• (Score: 2) by meustrus on Thursday September 19 2019, @09:05PM (2 children)

          by meustrus (4961) on Thursday September 19 2019, @09:05PM (#896257)

          So it's annoying for free software developers, not necessary linux users as a whole? That makes sense. Except, well, I write plenty of software that runs on Linux and have never had any reason to import systemD. Not because I was using an alternative toolchain, but because I was not concerned with integrating with the operating system.

          Is it a C thing? Because the JVM and the NodeJS interpreter, which are ultimately where my code ends up being executed, seem to do everything they need to just fine without touching the OS. But then, my code also tends to be the kind of thing you can stick in a Docker image and not worry about keeping it stable.

          Operating systems are about abstractions. I'm happy to have sockets completely abstracted away from me, because due to the difficulties in making new protocols work with existing infrastructure, everything is an HTTP API anyway. Now, if we could be trusted to open up port 96, or 401, or whatever else in that unused but universally protected port space that firewalls tend to block, maybe us newbies would learn the OSI model and build new protocols instead of rebuilding everything from abstractions over HTTP. But that's besides the point.

          The point is that something like daemon scheduling is like socket handling. I'd be happy to have it completely abstracted away from me. I've seen what it takes to appropriately handle all of the failure conditions for Windows services, at least, and I don't think I could ever trust myself to remember all the byzantine rules that result from the pattern of IO errors possible from a particular kernel design.

          It sounds like systemD kind of sucks as a library. Why not push back? Rewrite parts of it to make it more modular and fall in line with the Unix philosophy? If that's not possible, maybe the problem is really that no one part of the dependency circle does at least one complete thing at all.

          From what I've seen, though, most Linux software ends up with most of its functionality split into a "lib~~" package. Is it so bad if the supported frontend to that lib uses systemD? You can always make a different frontend. It's quite likely that people that prefer the features in systemD would also like to avoid having two similar systems running side by side.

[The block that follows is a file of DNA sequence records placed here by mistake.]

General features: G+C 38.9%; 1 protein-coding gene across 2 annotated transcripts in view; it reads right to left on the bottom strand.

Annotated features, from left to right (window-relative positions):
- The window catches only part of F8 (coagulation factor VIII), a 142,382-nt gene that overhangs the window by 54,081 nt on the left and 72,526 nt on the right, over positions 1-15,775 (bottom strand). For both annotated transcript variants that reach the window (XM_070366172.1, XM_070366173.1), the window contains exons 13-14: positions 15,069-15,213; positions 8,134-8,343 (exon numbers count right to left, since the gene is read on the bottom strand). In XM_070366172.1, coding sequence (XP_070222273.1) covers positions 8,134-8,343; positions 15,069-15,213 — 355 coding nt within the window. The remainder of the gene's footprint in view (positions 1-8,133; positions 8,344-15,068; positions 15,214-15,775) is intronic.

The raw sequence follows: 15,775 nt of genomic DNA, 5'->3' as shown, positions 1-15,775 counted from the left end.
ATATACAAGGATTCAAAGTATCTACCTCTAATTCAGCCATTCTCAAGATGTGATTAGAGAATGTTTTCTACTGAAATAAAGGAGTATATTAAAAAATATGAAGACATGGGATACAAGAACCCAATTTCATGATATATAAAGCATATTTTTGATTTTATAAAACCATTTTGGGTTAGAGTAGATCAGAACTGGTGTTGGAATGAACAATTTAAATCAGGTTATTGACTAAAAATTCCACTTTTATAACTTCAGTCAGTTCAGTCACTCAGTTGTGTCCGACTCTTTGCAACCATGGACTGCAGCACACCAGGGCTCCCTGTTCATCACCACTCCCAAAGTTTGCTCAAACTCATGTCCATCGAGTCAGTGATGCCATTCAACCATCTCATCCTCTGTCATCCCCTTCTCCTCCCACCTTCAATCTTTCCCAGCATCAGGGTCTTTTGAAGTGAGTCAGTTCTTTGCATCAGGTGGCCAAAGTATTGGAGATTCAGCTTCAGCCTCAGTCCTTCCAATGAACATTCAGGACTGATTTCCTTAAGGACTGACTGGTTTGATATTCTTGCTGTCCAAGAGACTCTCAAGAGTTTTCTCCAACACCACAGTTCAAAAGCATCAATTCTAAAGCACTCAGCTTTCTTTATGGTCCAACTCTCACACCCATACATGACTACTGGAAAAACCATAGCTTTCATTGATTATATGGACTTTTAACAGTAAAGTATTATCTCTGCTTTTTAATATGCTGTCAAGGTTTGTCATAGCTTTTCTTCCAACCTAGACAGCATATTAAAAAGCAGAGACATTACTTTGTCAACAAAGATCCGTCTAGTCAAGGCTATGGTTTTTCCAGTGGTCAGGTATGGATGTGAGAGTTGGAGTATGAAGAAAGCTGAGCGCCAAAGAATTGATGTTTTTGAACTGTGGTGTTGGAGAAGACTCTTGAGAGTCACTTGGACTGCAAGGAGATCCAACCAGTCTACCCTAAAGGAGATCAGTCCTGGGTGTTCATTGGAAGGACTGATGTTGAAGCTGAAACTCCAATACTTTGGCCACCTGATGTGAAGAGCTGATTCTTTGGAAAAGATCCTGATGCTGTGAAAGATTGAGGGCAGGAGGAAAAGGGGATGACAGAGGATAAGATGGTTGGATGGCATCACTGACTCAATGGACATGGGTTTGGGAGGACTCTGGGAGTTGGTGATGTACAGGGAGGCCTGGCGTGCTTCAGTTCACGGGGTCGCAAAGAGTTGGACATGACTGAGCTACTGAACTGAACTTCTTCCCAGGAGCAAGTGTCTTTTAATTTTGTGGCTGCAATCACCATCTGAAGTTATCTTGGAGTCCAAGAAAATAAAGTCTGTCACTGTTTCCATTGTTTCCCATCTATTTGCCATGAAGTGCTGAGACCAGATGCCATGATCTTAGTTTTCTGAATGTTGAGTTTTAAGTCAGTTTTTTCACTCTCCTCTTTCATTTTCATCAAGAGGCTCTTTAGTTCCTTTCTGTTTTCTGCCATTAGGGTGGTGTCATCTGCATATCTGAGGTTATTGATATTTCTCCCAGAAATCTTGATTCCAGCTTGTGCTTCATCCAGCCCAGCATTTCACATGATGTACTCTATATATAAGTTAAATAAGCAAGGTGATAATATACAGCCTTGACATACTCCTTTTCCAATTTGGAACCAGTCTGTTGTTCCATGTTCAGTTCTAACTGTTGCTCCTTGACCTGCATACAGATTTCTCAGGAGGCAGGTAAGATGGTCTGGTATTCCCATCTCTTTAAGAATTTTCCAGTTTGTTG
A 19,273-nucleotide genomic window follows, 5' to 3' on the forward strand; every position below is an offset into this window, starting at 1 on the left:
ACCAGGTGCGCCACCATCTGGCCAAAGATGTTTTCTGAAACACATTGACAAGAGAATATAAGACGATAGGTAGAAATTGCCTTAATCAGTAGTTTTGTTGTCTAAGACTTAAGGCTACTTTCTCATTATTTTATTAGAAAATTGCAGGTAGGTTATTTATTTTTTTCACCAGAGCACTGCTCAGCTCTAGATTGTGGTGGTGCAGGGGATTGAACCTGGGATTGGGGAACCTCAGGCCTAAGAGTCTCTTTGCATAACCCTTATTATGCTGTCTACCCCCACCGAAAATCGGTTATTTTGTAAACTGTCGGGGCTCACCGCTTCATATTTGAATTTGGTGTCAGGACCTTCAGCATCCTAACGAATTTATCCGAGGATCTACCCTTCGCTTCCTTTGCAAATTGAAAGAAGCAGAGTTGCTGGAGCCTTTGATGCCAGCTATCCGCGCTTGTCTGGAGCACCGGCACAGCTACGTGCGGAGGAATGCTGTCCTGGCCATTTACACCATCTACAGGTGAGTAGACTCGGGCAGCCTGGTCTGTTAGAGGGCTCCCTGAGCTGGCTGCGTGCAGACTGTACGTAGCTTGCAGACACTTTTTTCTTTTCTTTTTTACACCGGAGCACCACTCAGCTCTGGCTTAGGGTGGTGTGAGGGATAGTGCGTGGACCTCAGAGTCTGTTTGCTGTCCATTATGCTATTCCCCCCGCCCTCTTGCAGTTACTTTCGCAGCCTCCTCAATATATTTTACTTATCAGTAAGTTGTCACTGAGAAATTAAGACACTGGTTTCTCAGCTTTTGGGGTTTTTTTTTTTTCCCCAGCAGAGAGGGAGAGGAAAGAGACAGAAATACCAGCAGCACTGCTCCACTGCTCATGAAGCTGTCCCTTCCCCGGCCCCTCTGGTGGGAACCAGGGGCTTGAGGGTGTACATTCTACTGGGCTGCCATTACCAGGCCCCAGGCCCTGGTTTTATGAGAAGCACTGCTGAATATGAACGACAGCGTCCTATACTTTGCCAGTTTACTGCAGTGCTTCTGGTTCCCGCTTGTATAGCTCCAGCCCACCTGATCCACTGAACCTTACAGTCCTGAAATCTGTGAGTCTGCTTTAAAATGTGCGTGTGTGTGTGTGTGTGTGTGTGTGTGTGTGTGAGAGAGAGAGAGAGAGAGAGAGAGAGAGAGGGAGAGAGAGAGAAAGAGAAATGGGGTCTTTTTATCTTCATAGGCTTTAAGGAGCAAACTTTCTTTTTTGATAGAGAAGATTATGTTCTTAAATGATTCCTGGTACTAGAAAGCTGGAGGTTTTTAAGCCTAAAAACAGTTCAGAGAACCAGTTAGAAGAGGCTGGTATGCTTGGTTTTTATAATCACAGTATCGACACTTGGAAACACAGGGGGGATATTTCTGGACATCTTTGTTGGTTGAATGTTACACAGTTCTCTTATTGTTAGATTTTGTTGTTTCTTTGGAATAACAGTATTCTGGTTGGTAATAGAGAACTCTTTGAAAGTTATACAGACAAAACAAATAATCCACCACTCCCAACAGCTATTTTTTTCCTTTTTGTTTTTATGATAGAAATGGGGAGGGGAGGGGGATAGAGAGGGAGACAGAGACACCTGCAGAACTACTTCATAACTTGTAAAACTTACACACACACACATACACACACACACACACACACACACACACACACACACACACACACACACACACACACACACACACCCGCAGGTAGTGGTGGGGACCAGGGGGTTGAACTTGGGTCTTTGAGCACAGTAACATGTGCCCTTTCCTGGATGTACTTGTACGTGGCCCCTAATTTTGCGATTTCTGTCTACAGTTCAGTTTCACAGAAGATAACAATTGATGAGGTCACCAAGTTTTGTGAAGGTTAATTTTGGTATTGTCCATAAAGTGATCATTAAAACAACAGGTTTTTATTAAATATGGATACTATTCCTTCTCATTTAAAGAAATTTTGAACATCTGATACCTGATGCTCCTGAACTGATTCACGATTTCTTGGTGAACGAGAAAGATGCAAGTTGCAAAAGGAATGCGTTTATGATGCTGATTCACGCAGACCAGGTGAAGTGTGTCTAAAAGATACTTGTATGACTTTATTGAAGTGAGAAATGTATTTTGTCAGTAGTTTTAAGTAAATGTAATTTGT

Of course, I could still be completely misunderstanding things. I also fully expect someone to tell me to Get Off Their Lawn for admitting that none of my code touches bare metal.

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          • (Score: 0) by Anonymous Coward on Friday September 20 2019, @04:37AM

            by Anonymous Coward on Friday September 20 2019, @04:37AM (#896392)

            Yeah, you're programming on a different level. If you want to interact with hardware or the OS then systemD can be a pain.
            I can see why some people hate it and why others are all "WTF is the problem, it works well."

            I expect the poettering group to strongly resist any code pulls that attempt to make components more separable or individually replacable. The whole thing is deliberately tied into a ball of string.

          • (Score: 0) by Anonymous Coward on Friday September 20 2019, @11:11AM

            by Anonymous Coward on Friday September 20 2019, @11:11AM (#896454)

            There are plenty of alternative init systems and service managers, people gripe because most of the major distros unilaterally switched to systemd. It's not hard to live with or without systemd as a home user, but where is a non-systemd distro with enterprise-class technical support?

    • (Score: 1, Insightful) by Anonymous Coward on Wednesday September 18 2019, @06:56PM

      by Anonymous Coward on Wednesday September 18 2019, @06:56PM (#895776)

      But how would that prevent systemd? Other than the kernel containing some sort of magic that prevents that process from running, you can put whatever on top of the kernel you want. In fact, Linus has repeatedly pushed back against systemd's fingers in the kernel, with the most obvious example being the repeated rejection of kdbus.

  • (Score: 2, Insightful) by Anonymous Coward on Wednesday September 18 2019, @08:44PM

    by Anonymous Coward on Wednesday September 18 2019, @08:44PM (#895812)

    The GPL doesn't allow Linus to prevent SystemD.

    True, but nature should.

  • (Score: 2) by barbara hudson on Wednesday September 18 2019, @09:35PM

    by barbara hudson (6443) <barbara.Jane.hudson@icloud.com> on Wednesday September 18 2019, @09:35PM (#895853) Journal
    It doesn't mandate including such shit either. It's also the opposite of the Unix philosophy of do one thing and do it well. It fails in both respects.

    If we're going to make stupid suggestions about Windows, why not release 64-bit Windows X0 on intel? It has the nostalgia factor going for it, and lots of games could run.

    After all, people are still running the 32-bit version, so demand is there. People miss the days when spyware was considered bad, not just an integral part of the operating system.